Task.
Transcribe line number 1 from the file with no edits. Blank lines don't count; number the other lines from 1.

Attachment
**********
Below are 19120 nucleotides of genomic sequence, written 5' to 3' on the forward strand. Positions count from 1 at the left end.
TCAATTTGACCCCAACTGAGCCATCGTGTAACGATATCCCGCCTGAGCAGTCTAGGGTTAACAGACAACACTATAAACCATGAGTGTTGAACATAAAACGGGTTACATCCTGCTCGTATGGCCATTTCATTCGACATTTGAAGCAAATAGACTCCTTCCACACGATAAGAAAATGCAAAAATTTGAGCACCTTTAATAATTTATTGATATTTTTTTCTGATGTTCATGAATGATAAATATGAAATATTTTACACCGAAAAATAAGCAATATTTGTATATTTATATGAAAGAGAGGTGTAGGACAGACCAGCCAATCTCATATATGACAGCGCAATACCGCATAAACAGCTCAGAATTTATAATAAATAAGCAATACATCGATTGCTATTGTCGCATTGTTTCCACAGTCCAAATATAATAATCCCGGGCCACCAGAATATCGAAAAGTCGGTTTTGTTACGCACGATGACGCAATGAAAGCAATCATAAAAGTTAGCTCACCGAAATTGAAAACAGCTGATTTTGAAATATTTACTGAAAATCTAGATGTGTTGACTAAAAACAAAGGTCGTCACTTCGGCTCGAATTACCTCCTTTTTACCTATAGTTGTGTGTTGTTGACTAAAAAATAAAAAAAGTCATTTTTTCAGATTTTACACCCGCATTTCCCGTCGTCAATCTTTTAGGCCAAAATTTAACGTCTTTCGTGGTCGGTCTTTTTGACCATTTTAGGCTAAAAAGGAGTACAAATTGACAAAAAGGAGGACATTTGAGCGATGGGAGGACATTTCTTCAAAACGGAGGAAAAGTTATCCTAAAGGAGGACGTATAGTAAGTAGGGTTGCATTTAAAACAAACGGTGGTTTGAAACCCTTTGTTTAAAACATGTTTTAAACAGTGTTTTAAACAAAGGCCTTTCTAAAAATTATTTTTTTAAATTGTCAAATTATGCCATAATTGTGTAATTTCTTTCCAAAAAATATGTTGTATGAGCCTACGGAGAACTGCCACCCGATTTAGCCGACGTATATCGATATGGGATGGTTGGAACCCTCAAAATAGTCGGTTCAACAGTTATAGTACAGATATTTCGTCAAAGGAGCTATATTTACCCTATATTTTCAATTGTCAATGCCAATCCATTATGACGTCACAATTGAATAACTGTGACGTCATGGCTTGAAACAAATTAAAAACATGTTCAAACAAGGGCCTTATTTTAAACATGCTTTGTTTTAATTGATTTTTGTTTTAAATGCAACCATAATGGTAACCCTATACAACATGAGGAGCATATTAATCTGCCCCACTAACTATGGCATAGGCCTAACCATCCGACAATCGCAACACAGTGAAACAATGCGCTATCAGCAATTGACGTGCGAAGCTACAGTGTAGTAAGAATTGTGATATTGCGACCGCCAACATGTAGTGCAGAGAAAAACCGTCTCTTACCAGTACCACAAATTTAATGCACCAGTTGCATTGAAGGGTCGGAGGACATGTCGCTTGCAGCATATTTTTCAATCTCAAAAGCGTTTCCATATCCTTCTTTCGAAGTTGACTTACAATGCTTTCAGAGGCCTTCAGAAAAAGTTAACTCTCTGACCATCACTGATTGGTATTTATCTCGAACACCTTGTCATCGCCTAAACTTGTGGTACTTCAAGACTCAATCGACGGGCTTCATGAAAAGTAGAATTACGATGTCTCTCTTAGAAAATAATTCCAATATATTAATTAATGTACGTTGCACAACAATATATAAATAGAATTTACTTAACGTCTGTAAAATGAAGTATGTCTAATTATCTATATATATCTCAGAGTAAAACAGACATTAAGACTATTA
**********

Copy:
Below are 19120 nucleotides of genomic sequence, written 5' to 3' on the forward strand. Positions count from 1 at the left end.